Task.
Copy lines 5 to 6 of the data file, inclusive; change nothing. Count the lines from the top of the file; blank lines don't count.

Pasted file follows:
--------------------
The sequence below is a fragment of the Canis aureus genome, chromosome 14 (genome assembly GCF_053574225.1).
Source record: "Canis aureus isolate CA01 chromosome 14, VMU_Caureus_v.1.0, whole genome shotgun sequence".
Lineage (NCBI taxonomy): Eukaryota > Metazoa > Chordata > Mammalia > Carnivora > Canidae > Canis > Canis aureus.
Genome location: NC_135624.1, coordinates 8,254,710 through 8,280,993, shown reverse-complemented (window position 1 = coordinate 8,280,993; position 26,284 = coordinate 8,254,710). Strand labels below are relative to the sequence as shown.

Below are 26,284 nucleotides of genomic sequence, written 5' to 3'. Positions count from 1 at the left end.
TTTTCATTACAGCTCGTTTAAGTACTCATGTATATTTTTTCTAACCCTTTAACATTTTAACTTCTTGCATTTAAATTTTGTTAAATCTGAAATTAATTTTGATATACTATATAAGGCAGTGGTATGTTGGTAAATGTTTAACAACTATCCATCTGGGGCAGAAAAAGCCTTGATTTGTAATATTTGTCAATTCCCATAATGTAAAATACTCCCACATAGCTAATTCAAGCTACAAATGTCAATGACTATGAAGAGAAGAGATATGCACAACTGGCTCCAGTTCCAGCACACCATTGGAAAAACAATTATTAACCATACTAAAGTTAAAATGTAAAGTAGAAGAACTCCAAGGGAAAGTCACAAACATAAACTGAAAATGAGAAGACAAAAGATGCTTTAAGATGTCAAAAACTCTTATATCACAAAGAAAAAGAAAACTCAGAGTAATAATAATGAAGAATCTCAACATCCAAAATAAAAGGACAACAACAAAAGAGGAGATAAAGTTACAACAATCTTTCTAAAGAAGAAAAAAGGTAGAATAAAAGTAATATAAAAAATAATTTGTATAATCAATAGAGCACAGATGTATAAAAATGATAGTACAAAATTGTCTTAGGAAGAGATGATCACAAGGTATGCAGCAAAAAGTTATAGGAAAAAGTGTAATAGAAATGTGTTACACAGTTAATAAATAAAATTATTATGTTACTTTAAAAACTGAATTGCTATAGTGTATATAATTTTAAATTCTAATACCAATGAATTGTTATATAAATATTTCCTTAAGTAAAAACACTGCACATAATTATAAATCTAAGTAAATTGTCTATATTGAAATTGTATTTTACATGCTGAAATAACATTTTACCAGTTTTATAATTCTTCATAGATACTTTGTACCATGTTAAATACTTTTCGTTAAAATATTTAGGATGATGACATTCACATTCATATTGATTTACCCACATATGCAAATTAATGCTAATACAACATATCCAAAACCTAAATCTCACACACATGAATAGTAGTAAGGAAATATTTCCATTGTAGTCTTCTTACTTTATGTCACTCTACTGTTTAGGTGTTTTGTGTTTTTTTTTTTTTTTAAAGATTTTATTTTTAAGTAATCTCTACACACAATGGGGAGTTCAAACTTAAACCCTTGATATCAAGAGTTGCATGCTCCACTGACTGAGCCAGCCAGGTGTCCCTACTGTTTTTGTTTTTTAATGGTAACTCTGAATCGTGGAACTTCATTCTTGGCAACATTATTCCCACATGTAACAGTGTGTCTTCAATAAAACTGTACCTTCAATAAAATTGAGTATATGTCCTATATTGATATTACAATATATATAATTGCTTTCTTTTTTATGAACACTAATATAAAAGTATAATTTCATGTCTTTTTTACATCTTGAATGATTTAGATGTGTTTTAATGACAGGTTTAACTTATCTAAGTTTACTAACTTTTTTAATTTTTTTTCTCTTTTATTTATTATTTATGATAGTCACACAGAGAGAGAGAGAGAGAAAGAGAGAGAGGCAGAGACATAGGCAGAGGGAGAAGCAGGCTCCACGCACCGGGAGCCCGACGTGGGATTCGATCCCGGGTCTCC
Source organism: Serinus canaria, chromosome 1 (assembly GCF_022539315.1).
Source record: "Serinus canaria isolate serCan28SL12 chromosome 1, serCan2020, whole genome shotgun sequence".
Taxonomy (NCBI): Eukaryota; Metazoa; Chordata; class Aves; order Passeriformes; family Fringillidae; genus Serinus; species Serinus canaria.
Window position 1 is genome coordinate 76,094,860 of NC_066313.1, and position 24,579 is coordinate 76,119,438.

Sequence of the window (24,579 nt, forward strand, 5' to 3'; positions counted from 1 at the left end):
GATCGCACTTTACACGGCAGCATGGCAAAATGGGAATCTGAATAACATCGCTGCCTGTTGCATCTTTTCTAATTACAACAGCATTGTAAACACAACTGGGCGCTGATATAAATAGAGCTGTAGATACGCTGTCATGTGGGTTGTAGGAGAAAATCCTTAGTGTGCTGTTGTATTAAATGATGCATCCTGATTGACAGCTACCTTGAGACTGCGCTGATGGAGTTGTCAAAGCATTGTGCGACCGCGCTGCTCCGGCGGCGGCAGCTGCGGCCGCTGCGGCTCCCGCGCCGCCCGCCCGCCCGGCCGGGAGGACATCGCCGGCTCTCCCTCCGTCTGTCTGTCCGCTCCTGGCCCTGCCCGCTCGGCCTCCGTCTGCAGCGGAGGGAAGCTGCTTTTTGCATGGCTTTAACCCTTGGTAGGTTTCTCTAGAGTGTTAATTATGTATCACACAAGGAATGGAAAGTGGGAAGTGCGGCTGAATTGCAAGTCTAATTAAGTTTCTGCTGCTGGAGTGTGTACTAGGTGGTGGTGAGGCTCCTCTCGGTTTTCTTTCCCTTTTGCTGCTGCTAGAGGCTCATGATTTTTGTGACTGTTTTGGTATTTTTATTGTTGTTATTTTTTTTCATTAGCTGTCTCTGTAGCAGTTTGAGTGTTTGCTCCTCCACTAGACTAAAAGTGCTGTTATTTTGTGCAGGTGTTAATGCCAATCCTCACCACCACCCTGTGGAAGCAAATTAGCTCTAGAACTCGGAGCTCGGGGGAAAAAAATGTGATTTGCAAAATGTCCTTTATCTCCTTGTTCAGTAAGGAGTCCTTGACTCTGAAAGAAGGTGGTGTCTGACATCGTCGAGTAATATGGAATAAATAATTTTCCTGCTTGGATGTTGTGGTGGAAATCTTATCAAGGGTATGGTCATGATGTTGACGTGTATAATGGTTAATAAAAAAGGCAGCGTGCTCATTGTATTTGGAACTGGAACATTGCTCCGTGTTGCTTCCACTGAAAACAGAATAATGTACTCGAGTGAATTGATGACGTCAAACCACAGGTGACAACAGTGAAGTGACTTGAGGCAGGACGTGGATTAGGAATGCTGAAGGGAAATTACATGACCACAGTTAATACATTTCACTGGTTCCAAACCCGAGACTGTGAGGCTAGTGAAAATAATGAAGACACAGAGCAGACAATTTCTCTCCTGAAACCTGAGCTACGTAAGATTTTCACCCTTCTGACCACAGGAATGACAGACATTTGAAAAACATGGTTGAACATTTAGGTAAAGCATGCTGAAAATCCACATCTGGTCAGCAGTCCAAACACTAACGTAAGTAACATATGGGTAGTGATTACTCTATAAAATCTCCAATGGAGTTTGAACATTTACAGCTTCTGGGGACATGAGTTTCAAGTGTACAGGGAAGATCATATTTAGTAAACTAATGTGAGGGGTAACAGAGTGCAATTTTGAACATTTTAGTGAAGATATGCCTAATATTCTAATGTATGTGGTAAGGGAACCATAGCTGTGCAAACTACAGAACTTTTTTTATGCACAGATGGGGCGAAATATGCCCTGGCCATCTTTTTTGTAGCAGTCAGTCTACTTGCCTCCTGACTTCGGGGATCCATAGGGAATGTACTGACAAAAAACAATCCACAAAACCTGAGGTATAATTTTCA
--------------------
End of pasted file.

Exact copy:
Below are 26,284 nucleotides of genomic sequence, written 5' to 3'. Positions count from 1 at the left end.
TTTTCATTACAGCTCGTTTAAGTACTCATGTATATTTTTTCTAACCCTTTAACATTTTAACTTCTTGCATTTAAATTTTGTTAAATCTGAAATTAATTTTGATATACTATATAAGGCAGTGGTATGTTGGTAAATGTTTAACAACTATCCATCTGGGGCAGAAAAAGCCTTGATTTGTAATATTTGTCAATTCCCATAATGTAAAATACTCCCACATAGCTAATTCAAGCTACAAATGTCAATGACTATGAAGAGAAGAGATATGCACAACTGGCTCCAGTTCCAGCACACCATTGGAAAAACAATTATTAACCATACTAAAGTTAAAATGTAAAGTAGAAGAACTCCAAGGGAAAGTCACAAACATAAACTGAAAATGAGAAGACAAAAGATGCTTTAAGATGTCAAAAACTCTTATATCACAAAGAAAAAGAAAACTCAGAGTAATAATAATGAAGAATCTCAACATCCAAAATAAAAGGACAACAACAAAAGAGGAGATAAAGTTACAACAATCTTTCTAAAGAAGAAAAAAGGTAGAATAAAAGTAATATAAAAAATAATTTGTATAATCAATAGAGCACAGATGTATAAAAATGATAGTACAAAATTGTCTTAGGAAGAGATGATCACAAGGTATGCAGCAAAAAGTTATAGGAAAAAGTGTAATAGAAATGTGTTACACAGTTAATAAATAAAATTATTATGTTACTTTAAAAACTGAATTGCTATAGTGTATATAATTTTAAATTCTAATACCAATGAATTGTTATATAAATATTTCCTTAAGTAAAAACACTGCACATAATTATAAATCTAAGTAAATTGTCTATATTGAAATTGTATTTTACATGCTGAAATAACATTTTACCAGTTTTATAATTCTTCATAGATACTTTGTACCATGTTAAATACTTTTCGTTAAAATATTTAGGATGATGACATTCACATTCATATTGATTTACCCACATATGCAAATTAATGCTAATACAACATATCCAAAACCTAAATCTCACACACATGAATAGTAGTAAGGAAATATTTCCATTGTAGTCTTCTTACTTTATGTCACTCTACTGTTTAGGTGTTTTGTGTTTTTTTTTTTTTTTAAAGATTTTATTTTTAAGTAATCTCTACACACAATGGGGAGTTCAAACTTAAACCCTTGATATCAAGAGTTGCATGCTCCACTGACTGAGCCAGCCAGGTGTCCCTACTGTTTTTGTTTTTTAATGGTAACTCTGAATCGTGGAACTTCATTCTTGGCAACATTATTCCCACATGTAACAGTGTGTCTTCAATAAAACTGTACCTTCAATAAAATTGAGTATATGTCCTATATTGATATTACAATATATATAATTGCTTTCTTTTTTATGAACACTAATATAAAAGTATAATTTCATGTCTTTTTTACATCTTGAATGATTTAGATGTGTTTTAATGACAGGTTTAACTTATCTAAGTTTACTAACTTTTTTAATTTTTTTTCTCTTTTATTTATTATTTATGATAGTCACACAGAGAGAGAGAGAGAGAAAGAGAGAGAGGCAGAGACATAGGCAGAGGGAGAAGCAGGCTCCACGCACCGGGAGCCCGACGTGGGATTCGATCCCGGGTCTCC